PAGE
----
I remember 8 years ago when I told my parents I was going to pursue a career as a wedding photographer. Oh you guys, I had no idea what that even meant – other than I wanted to take beautiful images of couples on their wedding days. This was before Instagram. Before Pinterest. Even before Facebook had really taken off.
I was 20. I had just quit working at a leadership program at our church in July, and it was August. I had a choice to make – what was I going to do with this dream?
I remember writing a list of things that I needed to do between August & December so that in January I could pursue photography. The first goal – get a business license. Second goal – buy an extra camera battery. At $70/each this seemed like an investment for someone who was between jobs. Other items included website, additional camera lens, and editing software.
Everything on the list seemed like a mountain that had to be climbed. It was the first time I had done any of this. I had no idea how to design a website. I had no idea which lens would suit my needs the best. I had no idea where to start. It was overwhelming to say the least. Google became my best friend.
Every book that a photographer recommended on their blog? I purchased a used copy on Amazon. The top photography textbooks on every College Photography Course Website? Used Copies Purchased. I read them every day.
The first 2 years? I took more photos of my best friends. Bowls of Top Ramen. My Parents Dog. The shoes I wore to prom. My mom’s wedding ring. My friends’ cute children. Anything and everything that would help me learn how to use my camera better.
The first session I was paid for was for a family. A mom & her 3 sons. I had no idea how to deliver photos other than mailing a CD. I wanted to make sure she was happy with the images – so I met her for coffee and showed her a slideshow on my laptop that I created the night before. I don’t know that I have ever been so nervous. She loved the images & didn’t ask for her $60 back. *Sigh of Relief*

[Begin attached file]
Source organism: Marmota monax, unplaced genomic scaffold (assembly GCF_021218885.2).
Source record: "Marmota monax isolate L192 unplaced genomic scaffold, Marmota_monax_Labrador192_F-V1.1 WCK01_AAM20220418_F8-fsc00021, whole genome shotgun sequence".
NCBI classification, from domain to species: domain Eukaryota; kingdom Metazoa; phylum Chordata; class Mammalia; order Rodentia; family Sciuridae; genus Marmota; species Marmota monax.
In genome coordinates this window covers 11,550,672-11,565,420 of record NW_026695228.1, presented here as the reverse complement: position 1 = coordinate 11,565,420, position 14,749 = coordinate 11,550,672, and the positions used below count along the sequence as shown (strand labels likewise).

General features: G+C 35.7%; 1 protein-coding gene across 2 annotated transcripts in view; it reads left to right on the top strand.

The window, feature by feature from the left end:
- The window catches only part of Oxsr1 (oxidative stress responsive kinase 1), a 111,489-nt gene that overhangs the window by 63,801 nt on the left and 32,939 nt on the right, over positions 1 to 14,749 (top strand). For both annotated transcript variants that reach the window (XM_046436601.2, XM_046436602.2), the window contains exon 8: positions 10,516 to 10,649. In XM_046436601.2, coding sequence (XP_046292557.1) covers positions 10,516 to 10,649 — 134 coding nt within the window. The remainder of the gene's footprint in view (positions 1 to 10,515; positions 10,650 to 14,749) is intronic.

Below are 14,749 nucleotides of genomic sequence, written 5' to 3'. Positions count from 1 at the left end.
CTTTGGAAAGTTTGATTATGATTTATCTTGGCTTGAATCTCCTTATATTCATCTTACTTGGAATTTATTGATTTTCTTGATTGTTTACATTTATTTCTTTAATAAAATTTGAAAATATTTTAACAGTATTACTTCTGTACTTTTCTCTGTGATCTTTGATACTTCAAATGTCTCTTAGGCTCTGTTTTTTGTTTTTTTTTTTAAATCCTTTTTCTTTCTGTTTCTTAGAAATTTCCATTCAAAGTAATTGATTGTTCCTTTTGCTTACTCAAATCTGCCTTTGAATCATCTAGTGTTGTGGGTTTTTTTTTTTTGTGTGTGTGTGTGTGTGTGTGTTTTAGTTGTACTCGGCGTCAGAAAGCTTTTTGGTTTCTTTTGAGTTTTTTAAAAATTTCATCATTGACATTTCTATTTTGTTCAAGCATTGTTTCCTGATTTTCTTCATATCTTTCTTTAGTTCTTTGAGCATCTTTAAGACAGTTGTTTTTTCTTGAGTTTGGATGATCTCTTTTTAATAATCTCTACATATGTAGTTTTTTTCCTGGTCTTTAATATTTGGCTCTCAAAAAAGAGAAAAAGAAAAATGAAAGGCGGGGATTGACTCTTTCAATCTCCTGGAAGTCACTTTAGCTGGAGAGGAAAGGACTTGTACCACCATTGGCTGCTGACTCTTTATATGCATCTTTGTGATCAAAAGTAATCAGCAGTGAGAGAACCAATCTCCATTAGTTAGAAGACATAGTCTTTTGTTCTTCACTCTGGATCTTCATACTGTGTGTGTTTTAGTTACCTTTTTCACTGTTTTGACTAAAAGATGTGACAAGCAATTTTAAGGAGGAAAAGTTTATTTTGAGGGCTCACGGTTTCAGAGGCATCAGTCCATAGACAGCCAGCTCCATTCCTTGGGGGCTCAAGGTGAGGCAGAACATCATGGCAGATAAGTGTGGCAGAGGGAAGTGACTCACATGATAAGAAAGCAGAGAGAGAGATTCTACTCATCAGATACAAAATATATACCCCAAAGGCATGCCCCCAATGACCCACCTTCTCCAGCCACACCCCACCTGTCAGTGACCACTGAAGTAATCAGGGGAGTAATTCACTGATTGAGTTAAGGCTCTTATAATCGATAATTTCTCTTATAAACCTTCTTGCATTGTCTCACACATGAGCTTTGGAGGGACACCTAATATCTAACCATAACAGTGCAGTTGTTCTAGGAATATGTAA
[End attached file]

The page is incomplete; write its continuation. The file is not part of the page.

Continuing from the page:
Now, 8 years later, the things I learned in the first year still apply.
The goals I made in those first few months set me up for success, but I still am constantly having to grow, change, improve. Some goals still feel like giant mountains….How will I ever accomplish these big dreams? Is it even possible? Am I on the right track? Other goals – well they seem like part of the job now. Things I need to do each year in order to keep rolling as an entrepreneur.
Here are a few things that I have learned that make accomplishing goals feel a lot less scary. Ready for this?
1.) Write Them Down
No – really. Write down your dreams and goals. Get them out of your brain. Look at them on a piece of paper. Then, break them down into smaller steps for each big goal. Breaking things down into manageable tasks make it seem a lot less daunting.
2.) Tell Someone You Trust
This is a hard part for me. Sometimes the hardest part of having a big dream is saying it out loud. Telling someone what is really going on in your heart is something that I think we all get nervous about once in a while. We think “What if they laugh at me” or “What if they don’t think I can do this”?